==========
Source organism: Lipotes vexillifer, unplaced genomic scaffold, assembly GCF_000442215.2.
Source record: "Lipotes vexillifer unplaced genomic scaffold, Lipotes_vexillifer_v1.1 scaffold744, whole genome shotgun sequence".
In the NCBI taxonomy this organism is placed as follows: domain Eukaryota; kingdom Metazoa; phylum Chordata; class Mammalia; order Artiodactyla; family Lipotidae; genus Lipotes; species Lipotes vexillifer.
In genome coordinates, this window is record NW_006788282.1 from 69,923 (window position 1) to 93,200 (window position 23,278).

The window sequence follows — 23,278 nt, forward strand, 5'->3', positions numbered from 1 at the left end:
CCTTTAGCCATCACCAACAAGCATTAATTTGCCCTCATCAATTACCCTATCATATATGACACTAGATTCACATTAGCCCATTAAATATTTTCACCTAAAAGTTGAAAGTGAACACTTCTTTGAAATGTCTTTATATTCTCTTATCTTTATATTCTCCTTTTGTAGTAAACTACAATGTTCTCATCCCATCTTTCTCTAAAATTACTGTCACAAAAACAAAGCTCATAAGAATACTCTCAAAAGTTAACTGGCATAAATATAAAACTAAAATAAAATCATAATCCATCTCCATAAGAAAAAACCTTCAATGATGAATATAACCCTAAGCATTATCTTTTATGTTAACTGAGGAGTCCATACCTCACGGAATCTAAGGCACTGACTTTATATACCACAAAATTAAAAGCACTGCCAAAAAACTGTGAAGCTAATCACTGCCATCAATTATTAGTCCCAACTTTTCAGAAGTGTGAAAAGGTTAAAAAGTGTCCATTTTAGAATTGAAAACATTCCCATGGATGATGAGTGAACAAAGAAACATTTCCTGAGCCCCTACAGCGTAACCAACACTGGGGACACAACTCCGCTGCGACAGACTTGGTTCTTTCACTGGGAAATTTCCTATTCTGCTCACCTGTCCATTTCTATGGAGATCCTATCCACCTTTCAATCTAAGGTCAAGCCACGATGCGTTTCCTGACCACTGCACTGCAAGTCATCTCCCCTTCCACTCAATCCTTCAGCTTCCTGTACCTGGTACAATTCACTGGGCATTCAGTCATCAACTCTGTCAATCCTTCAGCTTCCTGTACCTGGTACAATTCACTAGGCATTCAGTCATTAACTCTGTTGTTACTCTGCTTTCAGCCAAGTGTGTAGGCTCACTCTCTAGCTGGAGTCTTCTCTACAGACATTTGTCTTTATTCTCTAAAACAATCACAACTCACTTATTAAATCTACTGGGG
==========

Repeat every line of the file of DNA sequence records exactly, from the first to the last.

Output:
Source organism: Lipotes vexillifer, unplaced genomic scaffold, assembly GCF_000442215.2.
Source record: "Lipotes vexillifer unplaced genomic scaffold, Lipotes_vexillifer_v1.1 scaffold744, whole genome shotgun sequence".
In the NCBI taxonomy this organism is placed as follows: domain Eukaryota; kingdom Metazoa; phylum Chordata; class Mammalia; order Artiodactyla; family Lipotidae; genus Lipotes; species Lipotes vexillifer.
In genome coordinates, this window is record NW_006788282.1 from 69,923 (window position 1) to 93,200 (window position 23,278).

The window sequence follows — 23,278 nt, forward strand, 5'->3', positions numbered from 1 at the left end:
CCTTTAGCCATCACCAACAAGCATTAATTTGCCCTCATCAATTACCCTATCATATATGACACTAGATTCACATTAGCCCATTAAATATTTTCACCTAAAAGTTGAAAGTGAACACTTCTTTGAAATGTCTTTATATTCTCTTATCTTTATATTCTCCTTTTGTAGTAAACTACAATGTTCTCATCCCATCTTTCTCTAAAATTACTGTCACAAAAACAAAGCTCATAAGAATACTCTCAAAAGTTAACTGGCATAAATATAAAACTAAAATAAAATCATAATCCATCTCCATAAGAAAAAACCTTCAATGATGAATATAACCCTAAGCATTATCTTTTATGTTAACTGAGGAGTCCATACCTCACGGAATCTAAGGCACTGACTTTATATACCACAAAATTAAAAGCACTGCCAAAAAACTGTGAAGCTAATCACTGCCATCAATTATTAGTCCCAACTTTTCAGAAGTGTGAAAAGGTTAAAAAGTGTCCATTTTAGAATTGAAAACATTCCCATGGATGATGAGTGAACAAAGAAACATTTCCTGAGCCCCTACAGCGTAACCAACACTGGGGACACAACTCCGCTGCGACAGACTTGGTTCTTTCACTGGGAAATTTCCTATTCTGCTCACCTGTCCATTTCTATGGAGATCCTATCCACCTTTCAATCTAAGGTCAAGCCACGATGCGTTTCCTGACCACTGCACTGCAAGTCATCTCCCCTTCCACTCAATCCTTCAGCTTCCTGTACCTGGTACAATTCACTGGGCATTCAGTCATCAACTCTGTCAATCCTTCAGCTTCCTGTACCTGGTACAATTCACTAGGCATTCAGTCATTAACTCTGTTGTTACTCTGCTTTCAGCCAAGTGTGTAGGCTCACTCTCTAGCTGGAGTCTTCTCTACAGACATTTGTCTTTATTCTCTAAAACAATCACAACTCACTTATTAAATCTACTGGGG